Early in Game 1 of the NBA Finals between the Golden State Warriors and the Cleveland Cavaliers–the fourth-straight championship clash between these teams–Warriors star Klay Thompson suffered a leg injury that many feared might knock him out for the rest of the series.
He played the rest of the game, but over the next three days, it was unclear if he might be too hurt to play further, given that he’d been diagnosed with a high-ankle sprain. Many were surprised when it was announced that Thompson, who has already won two NBA titles along with fellow Warriors stars Stephen Curry and Draymond Green, and is now seeking a third, would start Game 2.
Still, just before game time, after all the Warriors players had already made their way onto the court, Thompson quietly left and headed to the team’s locker room. Few noticed, but one who did was Anthony Kuzviwanza, aka “AK,” a 36-year-old who’s worked for the NBA for 16 years, including the last six as a videographer.
Today, here at Oracle Arena in Oakland for Game 2 of the finals, AK’s job is shooting video and capturing sound for Chasing History, a show the NBA produces in collaboration with Snapchat that’s meant as something of a daily all-access “magazine” that lets fans get a peek at life around the two teams vying for the championship.
For the NBA, producing content on Snapchat is a no-brainer. The league’s Snapchat content is viewed by millions of users, two-thirds of whom are under 24. For the finals, explains NBA vice president for emerging media Bob Carney, the league and the Snapchat are teaming up on two projects–Chasing History, and a separate daily highlights package. “We program our social channels as if that’s the only place a fan is going to consume NBA content,” Carney says, “so we feel that it’s very important that we put game recaps on [Snapchat] because our fanbase [there] may not be going to our website.”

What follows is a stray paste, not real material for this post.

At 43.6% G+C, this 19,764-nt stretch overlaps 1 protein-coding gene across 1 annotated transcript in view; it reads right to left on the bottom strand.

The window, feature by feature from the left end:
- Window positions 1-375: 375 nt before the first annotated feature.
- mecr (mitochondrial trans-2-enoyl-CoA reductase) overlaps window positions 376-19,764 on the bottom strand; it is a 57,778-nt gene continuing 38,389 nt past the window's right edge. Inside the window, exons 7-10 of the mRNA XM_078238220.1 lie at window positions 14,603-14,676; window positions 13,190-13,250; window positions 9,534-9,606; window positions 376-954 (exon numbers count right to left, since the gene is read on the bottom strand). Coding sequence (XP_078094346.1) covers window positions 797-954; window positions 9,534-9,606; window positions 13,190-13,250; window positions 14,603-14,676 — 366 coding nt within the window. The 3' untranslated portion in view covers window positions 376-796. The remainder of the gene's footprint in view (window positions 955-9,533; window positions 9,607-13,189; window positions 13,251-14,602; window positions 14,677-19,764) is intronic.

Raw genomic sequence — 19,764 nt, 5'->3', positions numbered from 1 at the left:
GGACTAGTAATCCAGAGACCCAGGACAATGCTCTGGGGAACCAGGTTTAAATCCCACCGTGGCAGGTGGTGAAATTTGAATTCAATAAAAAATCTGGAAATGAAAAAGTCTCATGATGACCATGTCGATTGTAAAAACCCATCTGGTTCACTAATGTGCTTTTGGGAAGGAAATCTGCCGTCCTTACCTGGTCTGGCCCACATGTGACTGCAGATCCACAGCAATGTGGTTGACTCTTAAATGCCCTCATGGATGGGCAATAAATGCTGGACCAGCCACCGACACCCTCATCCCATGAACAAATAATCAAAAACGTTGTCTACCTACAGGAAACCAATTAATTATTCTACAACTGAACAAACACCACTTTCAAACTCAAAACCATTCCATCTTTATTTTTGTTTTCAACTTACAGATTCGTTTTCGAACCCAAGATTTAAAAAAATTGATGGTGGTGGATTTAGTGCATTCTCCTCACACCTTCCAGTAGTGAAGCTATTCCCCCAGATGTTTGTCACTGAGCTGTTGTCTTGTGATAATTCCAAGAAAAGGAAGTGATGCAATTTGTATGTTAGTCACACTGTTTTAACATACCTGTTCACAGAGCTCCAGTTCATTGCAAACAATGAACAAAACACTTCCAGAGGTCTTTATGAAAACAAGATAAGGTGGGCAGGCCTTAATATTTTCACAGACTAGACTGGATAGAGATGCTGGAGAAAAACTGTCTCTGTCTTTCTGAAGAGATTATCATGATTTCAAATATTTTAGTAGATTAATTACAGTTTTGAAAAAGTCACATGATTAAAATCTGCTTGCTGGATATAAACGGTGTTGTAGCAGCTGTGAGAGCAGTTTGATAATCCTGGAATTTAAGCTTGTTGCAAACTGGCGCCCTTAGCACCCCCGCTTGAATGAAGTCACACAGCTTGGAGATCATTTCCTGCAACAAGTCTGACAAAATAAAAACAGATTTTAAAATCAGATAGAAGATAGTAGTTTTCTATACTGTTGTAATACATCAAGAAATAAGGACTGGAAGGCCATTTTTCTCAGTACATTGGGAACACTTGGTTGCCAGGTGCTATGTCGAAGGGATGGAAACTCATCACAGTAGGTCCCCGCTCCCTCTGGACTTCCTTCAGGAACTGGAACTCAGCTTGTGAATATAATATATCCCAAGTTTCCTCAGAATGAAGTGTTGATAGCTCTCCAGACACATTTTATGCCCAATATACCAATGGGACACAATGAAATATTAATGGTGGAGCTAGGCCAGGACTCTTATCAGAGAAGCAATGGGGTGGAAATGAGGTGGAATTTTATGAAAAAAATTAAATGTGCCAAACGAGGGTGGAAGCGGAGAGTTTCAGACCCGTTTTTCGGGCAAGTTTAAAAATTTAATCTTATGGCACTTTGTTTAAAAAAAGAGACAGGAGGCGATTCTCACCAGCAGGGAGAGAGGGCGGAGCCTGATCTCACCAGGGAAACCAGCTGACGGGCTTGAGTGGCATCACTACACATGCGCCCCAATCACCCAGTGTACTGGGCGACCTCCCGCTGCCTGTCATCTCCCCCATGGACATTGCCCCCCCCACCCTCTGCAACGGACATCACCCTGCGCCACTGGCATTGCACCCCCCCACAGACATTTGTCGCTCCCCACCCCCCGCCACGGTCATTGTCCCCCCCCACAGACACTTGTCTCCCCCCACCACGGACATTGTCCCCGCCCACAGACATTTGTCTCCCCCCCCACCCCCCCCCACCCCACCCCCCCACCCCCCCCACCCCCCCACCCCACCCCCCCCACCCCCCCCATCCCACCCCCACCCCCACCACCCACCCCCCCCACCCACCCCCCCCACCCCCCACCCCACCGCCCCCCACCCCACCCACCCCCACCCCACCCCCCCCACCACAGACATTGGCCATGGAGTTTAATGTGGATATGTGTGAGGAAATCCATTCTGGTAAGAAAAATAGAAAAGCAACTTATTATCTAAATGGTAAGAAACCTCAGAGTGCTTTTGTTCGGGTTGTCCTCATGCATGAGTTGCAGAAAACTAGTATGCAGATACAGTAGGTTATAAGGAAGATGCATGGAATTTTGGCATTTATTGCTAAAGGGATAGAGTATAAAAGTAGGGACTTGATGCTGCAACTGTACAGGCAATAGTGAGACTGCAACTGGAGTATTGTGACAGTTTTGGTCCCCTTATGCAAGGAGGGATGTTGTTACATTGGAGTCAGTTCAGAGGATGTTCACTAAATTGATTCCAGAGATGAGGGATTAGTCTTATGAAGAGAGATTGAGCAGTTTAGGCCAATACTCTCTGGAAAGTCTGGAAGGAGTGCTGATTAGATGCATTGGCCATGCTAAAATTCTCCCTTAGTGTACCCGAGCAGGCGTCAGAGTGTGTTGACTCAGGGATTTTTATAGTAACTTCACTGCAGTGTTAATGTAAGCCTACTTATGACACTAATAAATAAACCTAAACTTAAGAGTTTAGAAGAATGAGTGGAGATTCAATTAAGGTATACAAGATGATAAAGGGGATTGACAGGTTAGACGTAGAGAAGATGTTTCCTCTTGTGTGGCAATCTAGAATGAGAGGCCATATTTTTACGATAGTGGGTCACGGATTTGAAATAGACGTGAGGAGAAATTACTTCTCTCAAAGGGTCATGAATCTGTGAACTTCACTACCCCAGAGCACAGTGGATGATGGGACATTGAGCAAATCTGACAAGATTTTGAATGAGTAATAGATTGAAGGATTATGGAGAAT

Fly on the wall
Having spotted Thompson heading back to the locker room–for additional medical treatment?–AK figures that shooting the star Warriors guard walking back toward the court would be a great piece of video for tomorrow’s Chasing History episode, especially if Thompson has a good game. To get that footage means walking away from the high-energy pre-tip-off scene happening on the court just a few dozen feet away. No shots of what two-time league MVP Curry is doing. Nothing of fellow Warriors superstar Kevin Durant. And definitely no video of Cavaliers mega-star Lebron James getting ready to play. AK decides to go into the tunnel and wait for Klay anyway, given the dramatic turn of events surrounding his health. “Maybe it’s better,” he says, “to take the risk for this one shot.”
As one of four videographers shooting for Chasing History tonight–two covering the Warriors and two shooting the Cavaliers–AK says his job is to be a fly on the wall, and ideally, not even be noticed by most of the people’s he shooting. Yet, without bothering anyone, he needs to be in the right places at the right time to get great footage and terrific audio that the show’s producers can integrate into tonight’s episode.
Besides questions about Thompson’s health, another big Game 2 unknown for the Warriors was who would start at center. Game 1 starter Kevon Looney had been badly outplayed in that game’s first half, and had been replaced by JaVale McGee, who, despite known limitations on defense, had excited the crowd playing tight D on James, and had provided some high-energy offense. Now, about 45 minutes before Game 2, AK tells me he’s just learned that McGee’s been named starter, and he’s excited, because earlier, in the Warriors locker room, he’d shot footage of McGee getting ready, video that he now realized could be used in the context of the player’s surprise starting assignment.
For most of the two hours before the game, AK’s moving around at high speed, and following him is a tough task, especially given that everywhere you go at Oracle Arena, the hallways and tunnels are packed with people, many of them celebrities or star athletes here to soak in the rarefied finals air. I notice that even before tip-off, AK is already drenched with sweat from his exertions.